Magazine article The Spectator

Struggling Writers

Magazine article The Spectator

Struggling Writers

Article excerpt

New York

Soldier's Daughter Never Cries, an autobiographical novel about growing up as the daughter of the author James Jones, has inspired the latest film by Merchant Ivory. The novel was written by Kaylie Jones, and the movie - set in Paris - has just opened in the Big Bagel. James Jones wrote big novels such as From Here to Eternity, Some Came Running and The Thin Red Line. After his initial success with From Here to Eternity, Jones found himself invited everywhere and neglecting his work. Bidding goodbye to New York, he and his wife Gloria left for Paris and the expatriate life in 1958. The film uses the book as a point of departure, telling the story of the fictional Willis family from their daughter's point of view. Kris Kristofferson and Barbara Hershey play the Joneses, Leelee Sobieski portrays the daughter. Seeing the film sure brought back memories.

In the autumn of 1972, William Buckley suggested I interview expatriate American writers like Jones and Irwin Shaw for National Review. I was excited at the idea and for once went to work immediately. I rang James Jones from my room at the Plaza Athenee, where I was living in great comfort after my al fresco stay in Hue, Vietnam, the previous spring. He answered the telephone himself, and the conversation went something like this:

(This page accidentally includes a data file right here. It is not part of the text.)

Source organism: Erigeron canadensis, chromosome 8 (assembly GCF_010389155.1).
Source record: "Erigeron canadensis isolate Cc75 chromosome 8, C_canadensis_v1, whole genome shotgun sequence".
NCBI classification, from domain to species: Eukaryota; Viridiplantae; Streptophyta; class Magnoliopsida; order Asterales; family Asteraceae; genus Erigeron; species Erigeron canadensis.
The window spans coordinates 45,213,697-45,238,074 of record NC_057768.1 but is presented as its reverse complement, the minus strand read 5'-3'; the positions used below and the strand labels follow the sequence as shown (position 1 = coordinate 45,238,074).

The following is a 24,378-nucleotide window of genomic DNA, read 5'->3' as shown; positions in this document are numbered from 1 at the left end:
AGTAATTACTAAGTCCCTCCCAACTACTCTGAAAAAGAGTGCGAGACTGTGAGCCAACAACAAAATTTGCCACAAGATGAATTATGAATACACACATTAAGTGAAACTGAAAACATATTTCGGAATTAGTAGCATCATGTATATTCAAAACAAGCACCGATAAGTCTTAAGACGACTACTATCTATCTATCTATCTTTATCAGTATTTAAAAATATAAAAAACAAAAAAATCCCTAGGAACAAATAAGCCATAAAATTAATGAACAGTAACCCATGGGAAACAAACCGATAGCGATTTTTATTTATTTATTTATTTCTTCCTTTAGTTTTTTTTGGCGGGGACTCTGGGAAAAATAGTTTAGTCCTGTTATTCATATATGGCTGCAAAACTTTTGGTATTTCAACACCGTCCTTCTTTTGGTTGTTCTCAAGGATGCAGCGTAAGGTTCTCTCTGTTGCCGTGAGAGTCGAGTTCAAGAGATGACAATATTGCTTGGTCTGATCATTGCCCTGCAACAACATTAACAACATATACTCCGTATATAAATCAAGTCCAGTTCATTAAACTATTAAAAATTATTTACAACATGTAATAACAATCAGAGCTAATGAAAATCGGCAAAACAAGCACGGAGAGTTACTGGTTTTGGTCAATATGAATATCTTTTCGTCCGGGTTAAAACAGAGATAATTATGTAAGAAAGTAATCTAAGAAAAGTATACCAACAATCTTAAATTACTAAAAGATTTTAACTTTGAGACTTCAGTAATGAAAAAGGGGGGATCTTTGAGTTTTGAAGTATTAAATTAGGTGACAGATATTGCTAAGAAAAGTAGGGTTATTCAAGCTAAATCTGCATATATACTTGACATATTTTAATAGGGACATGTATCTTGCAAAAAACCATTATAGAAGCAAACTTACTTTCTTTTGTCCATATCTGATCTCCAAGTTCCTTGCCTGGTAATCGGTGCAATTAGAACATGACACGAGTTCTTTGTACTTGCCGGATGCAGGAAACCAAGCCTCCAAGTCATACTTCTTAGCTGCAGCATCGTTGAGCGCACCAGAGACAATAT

Me: `Hello, Mr Jones, my name is Taki Theodoracopulos and I write for NR and would like very much to interview you.'

JJ: 'I am sorry, but I do not give interviews. Sorry.'

Me: `This is very bad news because I am a struggling writer who has just returned from the Nam and needs to feed two children and a wife.'

JJ: `Well, we are all struggling writers, what can I say?'

Me: `Some more than others. But the kids gotta eat.'

JJ: `What did you say your name was and who do you write for?'

Me: `Taki Theodoracopulos, and it's National Review, the William Buckley fortnightly.'

JJ: `You poor bastard. You better come around.'

And around I went, to his beautiful house on the Left Bank, where he and his wife Gloria treated me with great kindness and generosity of spirit. I didn't meet Kaylie. Jones revealed to me that Paris was over for him, that he was returning to his roots, and - repeating a Hemingway theory - that Paris was for the young and had been irreparably damaged by the modern architecture sprouting all over the city. …

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